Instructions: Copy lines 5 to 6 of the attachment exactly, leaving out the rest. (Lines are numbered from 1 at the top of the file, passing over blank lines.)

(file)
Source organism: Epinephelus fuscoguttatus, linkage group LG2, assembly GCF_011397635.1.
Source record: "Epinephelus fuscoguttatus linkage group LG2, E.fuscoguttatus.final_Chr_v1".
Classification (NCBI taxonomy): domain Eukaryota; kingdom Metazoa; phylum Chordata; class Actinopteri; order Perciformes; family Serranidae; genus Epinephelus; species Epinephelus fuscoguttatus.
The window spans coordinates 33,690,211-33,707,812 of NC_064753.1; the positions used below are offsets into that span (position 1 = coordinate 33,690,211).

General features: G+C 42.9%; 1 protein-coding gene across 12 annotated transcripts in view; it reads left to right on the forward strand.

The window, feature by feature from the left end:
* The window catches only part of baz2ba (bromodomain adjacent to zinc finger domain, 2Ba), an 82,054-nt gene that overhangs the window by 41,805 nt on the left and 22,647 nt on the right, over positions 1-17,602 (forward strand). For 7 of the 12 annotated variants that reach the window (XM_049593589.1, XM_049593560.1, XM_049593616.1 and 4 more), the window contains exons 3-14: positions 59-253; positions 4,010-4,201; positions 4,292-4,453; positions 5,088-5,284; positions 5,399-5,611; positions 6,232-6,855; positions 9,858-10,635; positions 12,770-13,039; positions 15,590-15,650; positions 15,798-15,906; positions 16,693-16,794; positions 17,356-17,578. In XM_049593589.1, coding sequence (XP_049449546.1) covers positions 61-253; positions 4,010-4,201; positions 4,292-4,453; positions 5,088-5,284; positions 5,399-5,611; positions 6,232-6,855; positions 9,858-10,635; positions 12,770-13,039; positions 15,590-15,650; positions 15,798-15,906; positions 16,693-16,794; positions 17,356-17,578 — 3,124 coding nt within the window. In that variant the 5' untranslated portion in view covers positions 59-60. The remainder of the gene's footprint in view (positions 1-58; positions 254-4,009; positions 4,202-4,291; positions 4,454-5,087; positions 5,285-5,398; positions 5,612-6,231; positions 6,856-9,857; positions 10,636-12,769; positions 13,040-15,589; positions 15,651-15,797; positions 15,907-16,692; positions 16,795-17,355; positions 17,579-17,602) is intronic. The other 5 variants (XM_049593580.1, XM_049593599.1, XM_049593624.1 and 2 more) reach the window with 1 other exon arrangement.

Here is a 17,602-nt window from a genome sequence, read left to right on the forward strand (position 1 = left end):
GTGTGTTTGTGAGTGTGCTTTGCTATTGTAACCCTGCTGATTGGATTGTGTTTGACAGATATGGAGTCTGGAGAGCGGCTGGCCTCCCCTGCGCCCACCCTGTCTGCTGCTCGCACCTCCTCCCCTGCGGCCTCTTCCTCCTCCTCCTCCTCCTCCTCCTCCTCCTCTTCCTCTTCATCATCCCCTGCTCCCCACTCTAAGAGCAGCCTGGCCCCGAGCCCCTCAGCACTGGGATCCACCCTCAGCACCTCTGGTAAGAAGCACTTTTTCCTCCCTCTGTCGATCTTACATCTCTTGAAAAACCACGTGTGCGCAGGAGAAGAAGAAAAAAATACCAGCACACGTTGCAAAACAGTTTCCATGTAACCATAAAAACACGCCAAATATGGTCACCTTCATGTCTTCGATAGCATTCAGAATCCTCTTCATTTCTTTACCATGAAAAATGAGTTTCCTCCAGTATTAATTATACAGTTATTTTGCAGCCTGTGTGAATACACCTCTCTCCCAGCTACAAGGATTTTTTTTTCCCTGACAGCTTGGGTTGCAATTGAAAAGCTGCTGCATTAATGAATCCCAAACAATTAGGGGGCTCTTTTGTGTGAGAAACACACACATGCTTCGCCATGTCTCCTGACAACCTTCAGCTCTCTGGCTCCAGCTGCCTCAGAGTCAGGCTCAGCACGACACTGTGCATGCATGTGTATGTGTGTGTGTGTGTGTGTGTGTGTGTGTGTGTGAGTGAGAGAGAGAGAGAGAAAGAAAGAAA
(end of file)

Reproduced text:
General features: G+C 42.9%; 1 protein-coding gene across 12 annotated transcripts in view; it reads left to right on the forward strand.

The window, feature by feature from the left end: